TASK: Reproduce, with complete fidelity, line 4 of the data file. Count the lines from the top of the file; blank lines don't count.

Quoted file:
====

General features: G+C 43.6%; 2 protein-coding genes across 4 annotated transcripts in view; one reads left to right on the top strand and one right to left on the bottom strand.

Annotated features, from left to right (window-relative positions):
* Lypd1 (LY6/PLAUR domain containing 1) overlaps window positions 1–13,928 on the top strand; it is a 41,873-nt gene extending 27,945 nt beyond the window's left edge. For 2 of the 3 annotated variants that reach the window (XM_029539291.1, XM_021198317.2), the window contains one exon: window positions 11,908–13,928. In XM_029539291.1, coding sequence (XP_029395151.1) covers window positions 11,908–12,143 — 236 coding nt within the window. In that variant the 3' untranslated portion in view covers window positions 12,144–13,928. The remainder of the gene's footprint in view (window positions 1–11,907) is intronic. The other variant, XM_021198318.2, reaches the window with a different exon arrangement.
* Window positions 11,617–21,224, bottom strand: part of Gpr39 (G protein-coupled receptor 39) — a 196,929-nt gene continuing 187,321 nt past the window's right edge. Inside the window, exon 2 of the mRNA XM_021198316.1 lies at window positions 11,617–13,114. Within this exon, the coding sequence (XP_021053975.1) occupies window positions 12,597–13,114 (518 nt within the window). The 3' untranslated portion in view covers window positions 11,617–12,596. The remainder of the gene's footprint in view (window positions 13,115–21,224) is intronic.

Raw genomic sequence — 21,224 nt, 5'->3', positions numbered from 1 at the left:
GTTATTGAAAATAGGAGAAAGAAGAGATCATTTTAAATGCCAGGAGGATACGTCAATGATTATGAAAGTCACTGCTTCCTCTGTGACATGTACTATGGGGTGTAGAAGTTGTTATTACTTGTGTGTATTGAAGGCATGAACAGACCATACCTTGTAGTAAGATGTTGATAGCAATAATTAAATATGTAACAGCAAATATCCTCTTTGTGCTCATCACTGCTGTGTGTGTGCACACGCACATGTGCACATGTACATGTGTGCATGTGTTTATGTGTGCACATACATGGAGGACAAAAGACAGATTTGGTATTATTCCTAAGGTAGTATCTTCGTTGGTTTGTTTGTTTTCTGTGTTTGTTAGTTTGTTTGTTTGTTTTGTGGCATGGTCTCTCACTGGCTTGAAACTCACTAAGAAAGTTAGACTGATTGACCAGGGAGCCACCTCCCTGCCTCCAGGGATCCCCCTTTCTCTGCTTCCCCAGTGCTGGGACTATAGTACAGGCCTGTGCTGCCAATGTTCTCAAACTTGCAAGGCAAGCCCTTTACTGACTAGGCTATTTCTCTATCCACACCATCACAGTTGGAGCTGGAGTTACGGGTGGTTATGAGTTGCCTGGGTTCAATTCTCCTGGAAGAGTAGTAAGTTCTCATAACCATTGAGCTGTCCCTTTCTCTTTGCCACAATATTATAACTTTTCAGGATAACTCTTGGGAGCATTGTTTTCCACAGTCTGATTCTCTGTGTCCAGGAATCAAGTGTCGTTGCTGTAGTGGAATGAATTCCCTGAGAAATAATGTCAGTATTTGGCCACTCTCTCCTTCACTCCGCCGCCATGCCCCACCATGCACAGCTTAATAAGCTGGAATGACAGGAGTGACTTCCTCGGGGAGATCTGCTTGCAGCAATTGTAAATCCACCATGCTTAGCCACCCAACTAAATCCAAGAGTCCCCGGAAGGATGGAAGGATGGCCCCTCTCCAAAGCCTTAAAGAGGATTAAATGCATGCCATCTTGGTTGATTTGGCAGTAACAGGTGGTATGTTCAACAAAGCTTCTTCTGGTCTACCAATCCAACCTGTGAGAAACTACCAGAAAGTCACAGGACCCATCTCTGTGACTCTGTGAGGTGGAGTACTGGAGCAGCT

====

* Window positions 11,617–21,224, bottom strand: part of Gpr39 (G protein-coupled receptor 39) — a 196,929-nt gene continuing 187,321 nt past the window's right edge. Inside the window, exon 2 of the mRNA XM_021198316.1 lies at window positions 11,617–13,114. Within this exon, the coding sequence (XP_021053975.1) occupies window positions 12,597–13,114 (518 nt within the window). The 3' untranslated portion in view covers window positions 11,617–12,596. The remainder of the gene's footprint in view (window positions 13,115–21,224) is intronic.